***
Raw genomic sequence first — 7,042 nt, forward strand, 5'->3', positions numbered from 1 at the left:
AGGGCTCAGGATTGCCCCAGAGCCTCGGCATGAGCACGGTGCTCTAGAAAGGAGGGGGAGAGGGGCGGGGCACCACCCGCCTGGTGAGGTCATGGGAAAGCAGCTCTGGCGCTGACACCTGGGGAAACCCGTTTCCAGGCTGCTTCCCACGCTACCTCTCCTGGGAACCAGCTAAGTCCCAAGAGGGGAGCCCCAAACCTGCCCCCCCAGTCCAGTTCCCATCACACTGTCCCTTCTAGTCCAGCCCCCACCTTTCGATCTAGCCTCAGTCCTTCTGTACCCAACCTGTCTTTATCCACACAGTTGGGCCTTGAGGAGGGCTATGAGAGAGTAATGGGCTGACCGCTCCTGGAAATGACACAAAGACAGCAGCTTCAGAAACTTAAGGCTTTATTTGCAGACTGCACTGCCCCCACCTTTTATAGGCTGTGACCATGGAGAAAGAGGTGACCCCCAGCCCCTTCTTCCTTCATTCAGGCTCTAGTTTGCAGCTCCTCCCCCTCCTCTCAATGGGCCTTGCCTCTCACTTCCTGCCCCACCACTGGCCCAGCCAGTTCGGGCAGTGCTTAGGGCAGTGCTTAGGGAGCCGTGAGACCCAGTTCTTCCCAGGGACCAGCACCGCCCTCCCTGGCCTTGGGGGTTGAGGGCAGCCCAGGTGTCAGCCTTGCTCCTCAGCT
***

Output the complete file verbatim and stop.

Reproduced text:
Raw genomic sequence first — 7,042 nt, forward strand, 5'->3', positions numbered from 1 at the left:
AGGGCTCAGGATTGCCCCAGAGCCTCGGCATGAGCACGGTGCTCTAGAAAGGAGGGGGAGAGGGGCGGGGCACCACCCGCCTGGTGAGGTCATGGGAAAGCAGCTCTGGCGCTGACACCTGGGGAAACCCGTTTCCAGGCTGCTTCCCACGCTACCTCTCCTGGGAACCAGCTAAGTCCCAAGAGGGGAGCCCCAAACCTGCCCCCCCAGTCCAGTTCCCATCACACTGTCCCTTCTAGTCCAGCCCCCACCTTTCGATCTAGCCTCAGTCCTTCTGTACCCAACCTGTCTTTATCCACACAGTTGGGCCTTGAGGAGGGCTATGAGAGAGTAATGGGCTGACCGCTCCTGGAAATGACACAAAGACAGCAGCTTCAGAAACTTAAGGCTTTATTTGCAGACTGCACTGCCCCCACCTTTTATAGGCTGTGACCATGGAGAAAGAGGTGACCCCCAGCCCCTTCTTCCTTCATTCAGGCTCTAGTTTGCAGCTCCTCCCCCTCCTCTCAATGGGCCTTGCCTCTCACTTCCTGCCCCACCACTGGCCCAGCCAGTTCGGGCAGTGCTTAGGGCAGTGCTTAGGGAGCCGTGAGACCCAGTTCTTCCCAGGGACCAGCACCGCCCTCCCTGGCCTTGGGGGTTGAGGGCAGCCCAGGTGTCAGCCTTGCTCCTCAGCT